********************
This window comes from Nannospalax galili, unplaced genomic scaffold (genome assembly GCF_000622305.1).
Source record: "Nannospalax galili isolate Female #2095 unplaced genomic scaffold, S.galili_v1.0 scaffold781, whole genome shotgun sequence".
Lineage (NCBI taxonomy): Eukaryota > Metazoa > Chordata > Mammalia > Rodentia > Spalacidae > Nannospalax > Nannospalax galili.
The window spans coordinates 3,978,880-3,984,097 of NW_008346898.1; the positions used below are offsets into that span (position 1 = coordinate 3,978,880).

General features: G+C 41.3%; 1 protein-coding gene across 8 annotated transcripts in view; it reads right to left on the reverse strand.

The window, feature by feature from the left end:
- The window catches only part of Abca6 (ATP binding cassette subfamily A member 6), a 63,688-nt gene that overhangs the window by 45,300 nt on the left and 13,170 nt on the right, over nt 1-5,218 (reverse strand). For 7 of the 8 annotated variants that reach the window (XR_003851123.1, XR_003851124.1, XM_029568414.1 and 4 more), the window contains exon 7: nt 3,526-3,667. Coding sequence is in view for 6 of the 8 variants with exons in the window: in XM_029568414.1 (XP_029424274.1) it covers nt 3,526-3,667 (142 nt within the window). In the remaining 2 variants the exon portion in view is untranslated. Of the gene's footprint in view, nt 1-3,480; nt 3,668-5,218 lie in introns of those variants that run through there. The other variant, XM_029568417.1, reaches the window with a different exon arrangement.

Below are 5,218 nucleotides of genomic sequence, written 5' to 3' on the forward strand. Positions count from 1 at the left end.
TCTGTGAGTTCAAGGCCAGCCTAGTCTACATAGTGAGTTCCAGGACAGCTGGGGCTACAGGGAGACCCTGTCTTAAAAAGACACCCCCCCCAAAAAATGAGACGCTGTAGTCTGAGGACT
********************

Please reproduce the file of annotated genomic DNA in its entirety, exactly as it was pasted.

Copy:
This window comes from Nannospalax galili, unplaced genomic scaffold (genome assembly GCF_000622305.1).
Source record: "Nannospalax galili isolate Female #2095 unplaced genomic scaffold, S.galili_v1.0 scaffold781, whole genome shotgun sequence".
Lineage (NCBI taxonomy): Eukaryota > Metazoa > Chordata > Mammalia > Rodentia > Spalacidae > Nannospalax > Nannospalax galili.
The window spans coordinates 3,978,880-3,984,097 of NW_008346898.1; the positions used below are offsets into that span (position 1 = coordinate 3,978,880).

General features: G+C 41.3%; 1 protein-coding gene across 8 annotated transcripts in view; it reads right to left on the reverse strand.

The window, feature by feature from the left end:
- The window catches only part of Abca6 (ATP binding cassette subfamily A member 6), a 63,688-nt gene that overhangs the window by 45,300 nt on the left and 13,170 nt on the right, over nt 1-5,218 (reverse strand). For 7 of the 8 annotated variants that reach the window (XR_003851123.1, XR_003851124.1, XM_029568414.1 and 4 more), the window contains exon 7: nt 3,526-3,667. Coding sequence is in view for 6 of the 8 variants with exons in the window: in XM_029568414.1 (XP_029424274.1) it covers nt 3,526-3,667 (142 nt within the window). In the remaining 2 variants the exon portion in view is untranslated. Of the gene's footprint in view, nt 1-3,480; nt 3,668-5,218 lie in introns of those variants that run through there. The other variant, XM_029568417.1, reaches the window with a different exon arrangement.

Below are 5,218 nucleotides of genomic sequence, written 5' to 3' on the forward strand. Positions count from 1 at the left end.
TCTGTGAGTTCAAGGCCAGCCTAGTCTACATAGTGAGTTCCAGGACAGCTGGGGCTACAGGGAGACCCTGTCTTAAAAAGACACCCCCCCCAAAAAATGAGACGCTGTAGTCTGAGGACT